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A case study of curriculum innovation: The implementation of the physical science course in Western Australian secondary schools

Dynan, Muredach Benedict Camillas (1985) A case study of curriculum innovation: The implementation of the physical science course in Western Australian secondary schools. PhD thesis, Murdoch University.

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Abstract

This study was designed to examine the Innovation processes associated with the Introduction of the Physical Science course in Western Australian secondary schools in 1978. Case study methods. Including participant-observation, Interviews and more quantitative techniques were used to describe and analyze the processes. Influencing factors and change agent strategies prior to and during Implementation. Implementation, the main focus of the study, was conceptualized as one of five Interrelated phases, the others being Inception, development, dissemination and Incorporation.

At the Inception phase, the processes of negotiation among key groups were found to be Important in determining the form of the Innovation. The curriculum development phase was shown to Involve creative adaptation of existing Ideas and materials. The dissemination phase was characterized by a strategy of persuasion. Various factors Influencing adoption were Identified.

Three aspects of the Implementation phase were examined. Firstly, analysis of the Implementation strategy revealed four elements of which the collaborative model of inservice development was central. The other elements were resource provision, communication linkage and Innovation protection. Secondly, the processes of Implementation were analyzed in terms of adaptation. Factors Influencing these processes were Identified. Questionnaire data from the second cohort of teachers revealed significant associations between these factors and perceived success of Implementation.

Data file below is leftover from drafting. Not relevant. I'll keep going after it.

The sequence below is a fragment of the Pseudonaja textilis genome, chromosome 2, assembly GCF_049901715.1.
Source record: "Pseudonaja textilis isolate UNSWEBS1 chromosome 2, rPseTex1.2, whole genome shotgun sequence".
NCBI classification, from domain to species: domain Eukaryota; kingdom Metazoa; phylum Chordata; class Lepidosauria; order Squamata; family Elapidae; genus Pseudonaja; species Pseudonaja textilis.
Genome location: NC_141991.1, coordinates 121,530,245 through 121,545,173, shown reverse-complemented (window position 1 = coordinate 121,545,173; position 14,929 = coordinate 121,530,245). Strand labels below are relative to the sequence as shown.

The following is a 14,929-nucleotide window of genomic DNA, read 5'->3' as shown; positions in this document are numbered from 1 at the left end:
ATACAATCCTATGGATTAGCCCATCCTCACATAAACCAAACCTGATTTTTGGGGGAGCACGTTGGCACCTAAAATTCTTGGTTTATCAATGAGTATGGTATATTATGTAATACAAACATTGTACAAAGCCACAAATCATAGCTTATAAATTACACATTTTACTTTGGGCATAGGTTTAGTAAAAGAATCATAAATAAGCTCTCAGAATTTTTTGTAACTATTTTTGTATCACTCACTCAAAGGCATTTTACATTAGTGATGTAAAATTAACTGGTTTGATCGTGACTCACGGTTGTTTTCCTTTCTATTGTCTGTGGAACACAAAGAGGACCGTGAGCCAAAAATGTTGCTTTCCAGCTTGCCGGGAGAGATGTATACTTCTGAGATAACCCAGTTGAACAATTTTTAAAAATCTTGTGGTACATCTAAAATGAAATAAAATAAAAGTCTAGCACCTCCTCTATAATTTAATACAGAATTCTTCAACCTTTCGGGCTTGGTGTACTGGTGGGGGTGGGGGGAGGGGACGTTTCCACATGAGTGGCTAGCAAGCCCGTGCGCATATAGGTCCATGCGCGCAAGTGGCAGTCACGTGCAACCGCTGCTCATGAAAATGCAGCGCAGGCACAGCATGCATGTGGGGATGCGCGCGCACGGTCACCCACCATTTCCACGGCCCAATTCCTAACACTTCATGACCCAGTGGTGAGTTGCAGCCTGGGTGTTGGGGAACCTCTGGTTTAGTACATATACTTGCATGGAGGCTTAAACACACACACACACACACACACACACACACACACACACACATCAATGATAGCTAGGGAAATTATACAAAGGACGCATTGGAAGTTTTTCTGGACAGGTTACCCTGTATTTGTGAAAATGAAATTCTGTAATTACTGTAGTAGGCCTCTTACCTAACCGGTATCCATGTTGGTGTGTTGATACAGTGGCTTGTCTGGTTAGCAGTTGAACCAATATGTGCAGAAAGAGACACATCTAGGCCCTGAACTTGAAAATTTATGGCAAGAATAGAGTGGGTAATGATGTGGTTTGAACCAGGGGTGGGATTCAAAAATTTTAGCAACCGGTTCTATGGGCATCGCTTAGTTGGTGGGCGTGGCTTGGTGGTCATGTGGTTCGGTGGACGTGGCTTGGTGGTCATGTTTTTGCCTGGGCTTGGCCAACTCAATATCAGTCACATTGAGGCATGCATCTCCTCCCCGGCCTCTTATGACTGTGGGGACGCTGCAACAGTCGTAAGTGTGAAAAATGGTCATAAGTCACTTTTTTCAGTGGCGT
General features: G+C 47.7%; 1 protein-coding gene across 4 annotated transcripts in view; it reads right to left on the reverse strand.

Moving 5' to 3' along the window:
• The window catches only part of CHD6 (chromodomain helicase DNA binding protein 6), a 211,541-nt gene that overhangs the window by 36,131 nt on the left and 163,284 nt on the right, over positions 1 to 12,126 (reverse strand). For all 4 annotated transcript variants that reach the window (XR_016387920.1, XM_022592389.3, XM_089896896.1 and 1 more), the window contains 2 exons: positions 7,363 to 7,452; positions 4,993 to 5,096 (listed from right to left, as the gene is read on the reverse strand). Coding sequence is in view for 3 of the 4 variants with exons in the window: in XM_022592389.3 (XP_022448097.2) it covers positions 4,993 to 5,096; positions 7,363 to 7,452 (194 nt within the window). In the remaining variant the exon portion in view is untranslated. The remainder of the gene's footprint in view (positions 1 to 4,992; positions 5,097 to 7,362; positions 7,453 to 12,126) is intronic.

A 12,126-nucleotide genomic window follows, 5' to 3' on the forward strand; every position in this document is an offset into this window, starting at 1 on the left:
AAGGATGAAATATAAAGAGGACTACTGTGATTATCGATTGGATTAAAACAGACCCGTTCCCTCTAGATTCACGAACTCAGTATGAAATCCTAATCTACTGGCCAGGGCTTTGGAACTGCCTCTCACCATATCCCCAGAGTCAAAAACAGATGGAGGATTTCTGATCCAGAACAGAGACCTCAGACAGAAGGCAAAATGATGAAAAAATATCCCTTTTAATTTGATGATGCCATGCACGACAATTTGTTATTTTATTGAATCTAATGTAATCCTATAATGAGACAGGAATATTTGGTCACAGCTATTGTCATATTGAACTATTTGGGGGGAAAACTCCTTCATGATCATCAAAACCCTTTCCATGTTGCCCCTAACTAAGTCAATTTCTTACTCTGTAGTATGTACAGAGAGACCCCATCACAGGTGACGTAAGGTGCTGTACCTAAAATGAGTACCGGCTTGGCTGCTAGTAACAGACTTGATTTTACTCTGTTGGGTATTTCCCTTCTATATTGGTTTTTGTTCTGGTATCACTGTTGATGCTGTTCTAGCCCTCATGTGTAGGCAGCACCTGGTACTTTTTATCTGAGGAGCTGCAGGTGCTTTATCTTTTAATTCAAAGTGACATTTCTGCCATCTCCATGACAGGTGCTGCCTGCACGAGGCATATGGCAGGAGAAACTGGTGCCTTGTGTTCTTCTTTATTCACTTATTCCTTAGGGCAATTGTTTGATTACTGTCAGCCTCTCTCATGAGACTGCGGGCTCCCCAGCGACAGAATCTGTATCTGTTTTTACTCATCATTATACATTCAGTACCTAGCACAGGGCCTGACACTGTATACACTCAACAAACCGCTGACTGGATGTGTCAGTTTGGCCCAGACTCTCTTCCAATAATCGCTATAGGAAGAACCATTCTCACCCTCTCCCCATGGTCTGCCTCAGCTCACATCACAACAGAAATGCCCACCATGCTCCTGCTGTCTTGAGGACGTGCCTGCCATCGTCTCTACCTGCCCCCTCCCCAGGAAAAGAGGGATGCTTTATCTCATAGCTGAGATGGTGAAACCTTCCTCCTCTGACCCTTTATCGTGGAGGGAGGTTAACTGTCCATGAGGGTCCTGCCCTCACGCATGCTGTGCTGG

Thirdly, variations in modes of Implementation were analyzed and three dimensions contributing to these modes Identified. An exploration of possible relationships between the dimensions and student cognitive and attitudinal outcomes revealed little statistical evidence of association in this case.

Following initial Implementation, the degrees of Institutionalization, Incorporation and achievement of the goals of the Innovation after a five-year period were examined. Various factors Including teacher transfer and changing contextual Influences were found to affect the Incorporation processes.

Based on the findings, propositions are advanced in respect of each Innovation phase. These are brought together in ten major theoretical conclusions about curriculum innovation within school systems.

The thesis concludes with a discussion of the Implications of the findings and suggestions for further research in this area.

Item Type: Thesis (PhD)
Murdoch Affiliation: School of Education
Notes: Note to the author: If you would like to make your thesis openly available on Murdoch University Library's Research Repository, please contact: repository@murdoch.edu.au. Thank you.
Supervisor(s): Porter, Paige and Straton, Ralph
URI: http://researchrepository.murdoch.edu.au/id/eprint/51525
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